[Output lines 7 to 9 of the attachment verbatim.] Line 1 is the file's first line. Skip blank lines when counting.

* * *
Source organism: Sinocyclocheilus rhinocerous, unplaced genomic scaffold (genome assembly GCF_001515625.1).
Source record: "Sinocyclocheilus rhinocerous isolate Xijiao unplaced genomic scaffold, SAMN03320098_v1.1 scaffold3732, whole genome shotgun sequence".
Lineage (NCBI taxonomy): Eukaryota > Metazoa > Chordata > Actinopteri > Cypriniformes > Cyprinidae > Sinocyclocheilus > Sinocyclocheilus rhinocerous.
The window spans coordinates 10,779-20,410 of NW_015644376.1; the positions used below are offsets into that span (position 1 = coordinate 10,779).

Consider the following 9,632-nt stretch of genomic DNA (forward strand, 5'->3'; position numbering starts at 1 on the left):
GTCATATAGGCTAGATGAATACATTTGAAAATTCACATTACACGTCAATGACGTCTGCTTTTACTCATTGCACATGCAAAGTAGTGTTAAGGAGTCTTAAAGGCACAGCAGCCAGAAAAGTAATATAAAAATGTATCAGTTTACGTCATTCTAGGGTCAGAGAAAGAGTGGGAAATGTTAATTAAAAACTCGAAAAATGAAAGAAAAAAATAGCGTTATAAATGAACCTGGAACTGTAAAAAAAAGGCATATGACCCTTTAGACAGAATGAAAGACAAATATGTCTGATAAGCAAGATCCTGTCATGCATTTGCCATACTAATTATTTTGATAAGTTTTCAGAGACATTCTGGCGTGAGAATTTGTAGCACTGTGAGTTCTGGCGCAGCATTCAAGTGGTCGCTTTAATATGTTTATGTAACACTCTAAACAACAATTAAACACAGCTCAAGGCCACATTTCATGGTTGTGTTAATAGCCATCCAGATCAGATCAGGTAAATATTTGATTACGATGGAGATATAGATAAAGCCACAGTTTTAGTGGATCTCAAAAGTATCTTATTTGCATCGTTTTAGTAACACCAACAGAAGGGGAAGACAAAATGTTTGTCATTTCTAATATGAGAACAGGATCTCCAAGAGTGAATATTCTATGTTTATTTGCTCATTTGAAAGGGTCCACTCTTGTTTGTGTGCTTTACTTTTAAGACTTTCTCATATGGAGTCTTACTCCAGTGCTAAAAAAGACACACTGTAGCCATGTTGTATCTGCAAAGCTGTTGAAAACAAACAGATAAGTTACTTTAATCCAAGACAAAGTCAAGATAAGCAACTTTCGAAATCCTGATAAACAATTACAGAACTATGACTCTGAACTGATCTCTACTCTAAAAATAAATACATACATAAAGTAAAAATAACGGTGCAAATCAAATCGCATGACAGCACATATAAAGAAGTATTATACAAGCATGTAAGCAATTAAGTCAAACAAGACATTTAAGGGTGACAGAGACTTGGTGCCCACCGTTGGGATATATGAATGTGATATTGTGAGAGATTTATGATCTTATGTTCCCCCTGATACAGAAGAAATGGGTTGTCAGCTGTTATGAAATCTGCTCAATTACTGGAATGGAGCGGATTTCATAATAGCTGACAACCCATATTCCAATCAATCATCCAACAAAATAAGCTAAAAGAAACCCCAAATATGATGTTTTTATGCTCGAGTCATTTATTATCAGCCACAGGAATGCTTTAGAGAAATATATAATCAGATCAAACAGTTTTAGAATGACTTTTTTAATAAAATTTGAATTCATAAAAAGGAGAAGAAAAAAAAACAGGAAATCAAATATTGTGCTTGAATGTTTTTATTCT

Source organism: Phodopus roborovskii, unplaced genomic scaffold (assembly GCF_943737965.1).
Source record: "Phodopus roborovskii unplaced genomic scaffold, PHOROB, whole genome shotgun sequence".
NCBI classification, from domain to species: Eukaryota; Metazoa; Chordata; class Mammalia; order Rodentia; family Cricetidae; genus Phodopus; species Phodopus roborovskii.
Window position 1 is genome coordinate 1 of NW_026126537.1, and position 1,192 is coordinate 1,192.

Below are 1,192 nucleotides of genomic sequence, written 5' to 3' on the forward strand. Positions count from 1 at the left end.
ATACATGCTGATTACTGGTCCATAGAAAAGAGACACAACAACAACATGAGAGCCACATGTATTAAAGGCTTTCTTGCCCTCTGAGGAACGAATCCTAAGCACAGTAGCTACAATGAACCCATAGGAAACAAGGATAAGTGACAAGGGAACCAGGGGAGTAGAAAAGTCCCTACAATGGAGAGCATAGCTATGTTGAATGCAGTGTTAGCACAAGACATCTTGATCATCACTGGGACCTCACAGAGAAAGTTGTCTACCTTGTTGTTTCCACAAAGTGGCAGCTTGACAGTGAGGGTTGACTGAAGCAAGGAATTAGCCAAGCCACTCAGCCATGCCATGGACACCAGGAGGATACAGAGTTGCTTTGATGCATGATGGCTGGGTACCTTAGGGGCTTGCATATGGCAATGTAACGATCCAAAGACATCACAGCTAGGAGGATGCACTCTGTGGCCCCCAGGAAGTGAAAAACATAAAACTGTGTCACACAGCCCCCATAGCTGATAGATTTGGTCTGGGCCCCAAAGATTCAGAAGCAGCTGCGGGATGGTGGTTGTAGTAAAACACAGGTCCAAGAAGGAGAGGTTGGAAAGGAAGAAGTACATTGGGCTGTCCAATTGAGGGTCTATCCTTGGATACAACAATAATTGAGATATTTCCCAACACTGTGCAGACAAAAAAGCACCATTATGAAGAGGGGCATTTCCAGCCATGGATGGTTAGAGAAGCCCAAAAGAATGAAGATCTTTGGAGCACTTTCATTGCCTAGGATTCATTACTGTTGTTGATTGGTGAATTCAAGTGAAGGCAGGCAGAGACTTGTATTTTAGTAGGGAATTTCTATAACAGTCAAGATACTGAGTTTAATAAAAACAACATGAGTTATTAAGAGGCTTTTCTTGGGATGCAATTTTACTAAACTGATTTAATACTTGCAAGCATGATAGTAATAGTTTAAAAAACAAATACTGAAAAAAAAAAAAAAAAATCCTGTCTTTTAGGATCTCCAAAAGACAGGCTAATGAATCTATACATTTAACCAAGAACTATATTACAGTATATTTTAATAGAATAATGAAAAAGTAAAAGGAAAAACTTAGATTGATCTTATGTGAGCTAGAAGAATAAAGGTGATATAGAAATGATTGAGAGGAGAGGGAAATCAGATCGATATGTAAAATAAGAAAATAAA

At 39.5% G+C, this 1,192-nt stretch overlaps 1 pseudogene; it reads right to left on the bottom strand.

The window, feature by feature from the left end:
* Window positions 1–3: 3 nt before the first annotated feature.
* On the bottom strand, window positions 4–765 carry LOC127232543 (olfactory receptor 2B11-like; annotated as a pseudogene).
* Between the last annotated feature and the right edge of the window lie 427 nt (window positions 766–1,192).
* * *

Source organism: Phodopus roborovskii, unplaced genomic scaffold (assembly GCF_943737965.1).
Source record: "Phodopus roborovskii unplaced genomic scaffold, PHOROB, whole genome shotgun sequence".
NCBI classification, from domain to species: Eukaryota; Metazoa; Chordata; class Mammalia; order Rodentia; family Cricetidae; genus Phodopus; species Phodopus roborovskii.